When Dubai's only independent record store, The Flip Side, opened in 2017, the city had a fledgling vinyl culture, but founder Shadi Megallaa has been watching that steadily grow over the past two years. "It's been amazing to see people in Dubai not only get into it, but really embrace it," he tells The National.
The Alserkal Avenue store is fairly small, but it’s impactful. A carefully curated selection of tunes lay in boxes marked by their genres (jazz, blues, techno, funk, hip-hop, reggae – and so on). The walls are lined with rarer records and punchy posters featuring western and Middle Eastern artists. Through its stock and (not-so-carefully-curated) series of events, Megallaa aims to support a burgeoning alternative music scene, away from the more commercialised tunes consistently played on the radio day after day.
Scroll through the gallery above to see inside The Flip Side.
“Our shop’s mission is to turn people on to music they normally wouldn’t have discovered themselves,” the Egyptian-born, UAE-raised store owner explains. “It would be much easier to just stock all the music that people already know and make as many sales as possible. For me, it’s a lot more rewarding to challenge people’s boundaries a little.”
Last Saturday, dozens of like-minded music-lovers gathered in the modern, wood-panelled space to listen to nine local “beat-makers” spin their stuff in an event called The Flip Side x Flippin’ Tarboosh EP03. Other past events have included documentary screenings, international DJ sets and record release parties. Local DJ Nuff-Ced has just introduced his “Surface Scratch” series, in which he’ll showcase a specific subgenre for a couple of hours. “A record shop is a very integral part of any community,” Megallaa says. “The shop is a place for us to get together and showcase our talents or just simply enjoy each other’s company in a laid-back atmosphere.”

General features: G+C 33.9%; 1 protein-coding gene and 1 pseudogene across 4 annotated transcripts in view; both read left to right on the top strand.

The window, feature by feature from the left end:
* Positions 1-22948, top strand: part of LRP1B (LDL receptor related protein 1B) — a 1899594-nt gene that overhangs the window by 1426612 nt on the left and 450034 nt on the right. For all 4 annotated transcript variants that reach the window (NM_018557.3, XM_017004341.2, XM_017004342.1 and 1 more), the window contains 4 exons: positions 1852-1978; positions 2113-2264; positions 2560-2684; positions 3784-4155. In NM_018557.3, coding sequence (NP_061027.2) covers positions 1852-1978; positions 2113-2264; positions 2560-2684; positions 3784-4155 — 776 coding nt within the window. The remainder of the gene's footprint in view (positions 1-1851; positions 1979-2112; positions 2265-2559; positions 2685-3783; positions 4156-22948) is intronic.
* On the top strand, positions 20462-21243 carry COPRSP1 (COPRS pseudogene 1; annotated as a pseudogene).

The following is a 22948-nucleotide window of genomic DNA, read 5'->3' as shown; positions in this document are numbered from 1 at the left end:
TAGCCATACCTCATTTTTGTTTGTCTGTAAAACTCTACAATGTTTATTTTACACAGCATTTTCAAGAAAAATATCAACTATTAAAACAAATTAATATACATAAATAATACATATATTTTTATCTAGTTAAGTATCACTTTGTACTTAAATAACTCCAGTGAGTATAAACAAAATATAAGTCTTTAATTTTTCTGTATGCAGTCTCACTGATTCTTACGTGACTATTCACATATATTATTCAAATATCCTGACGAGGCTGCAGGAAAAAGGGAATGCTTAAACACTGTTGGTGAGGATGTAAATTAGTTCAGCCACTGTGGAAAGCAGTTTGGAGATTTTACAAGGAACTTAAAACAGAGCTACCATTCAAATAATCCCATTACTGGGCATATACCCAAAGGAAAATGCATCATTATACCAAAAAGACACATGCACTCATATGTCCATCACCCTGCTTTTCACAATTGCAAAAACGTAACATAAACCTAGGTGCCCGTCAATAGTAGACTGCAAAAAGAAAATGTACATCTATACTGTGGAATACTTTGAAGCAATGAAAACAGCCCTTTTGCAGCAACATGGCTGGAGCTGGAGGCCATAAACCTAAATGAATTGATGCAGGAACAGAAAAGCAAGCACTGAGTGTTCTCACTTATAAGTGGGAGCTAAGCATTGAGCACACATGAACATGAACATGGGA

And “laid-back” is the operative word. There’s no official programme, but every week or so, an in-store event pops up on the schedule spontaneously, and The Flip Side’s fans flock by after hearing about it through word-of-mouth or noticing it on the shop’s Facebook page. “It’s not a very conventional way of doing things, but I much prefer the flexibility and the chance to surprise people every now and then.”
Unconventionality, after all, is the aim of the game. “I’ve always done things my own way and that has helped The Flip Side stand out.”
It hasn’t been easy to make it all happen, though, Megallaa admits. Shipping rates, in particular, have made it tough. “It would be a lot more profitable and convenient to be located anywhere in the US or Europe, as that’s where most of our stock comes from,” he says. “The other challenge is time – 24 hours in a day is simply not enough sometimes, but you’ve got to work with what you’ve got.”
Despite any difficulties, he and his team have done a good job of giving vinyl culture a boost, and attracting all walks of his life to the store. “Every week we get more people coming in for the very first time. I never tire of their initial reaction. It seems people are still amazed that a record shop could exist in Dubai.” And it isn’t the only thing Megallaa is focusing on at the moment, either. He also runs his record label, Ark to Ashes, and is an artist himself. He’s looking to start The Flip Side record label, too, for which he’s got “lots of ideas”, and will launch an online store, something that’s happening “very soon”.
“Stay tuned for that,” he says.
With the record shop, label, events, merchandise, radio show (The Shady Shadow Show) and zine (No Budget), Megallaa and his crew are clearly working hard to create an authentic scene and an inviting atmosphere that makes you want to stick around a while. "It's not really about me wanting to attract a certain type of person," he adds. "I want them to be attracted to what we do and what we stand for.
“Everyone is welcome, except people with a false sense of entitlement. If you think the world revolves around you, then The Flip Side probably ain’t for you.”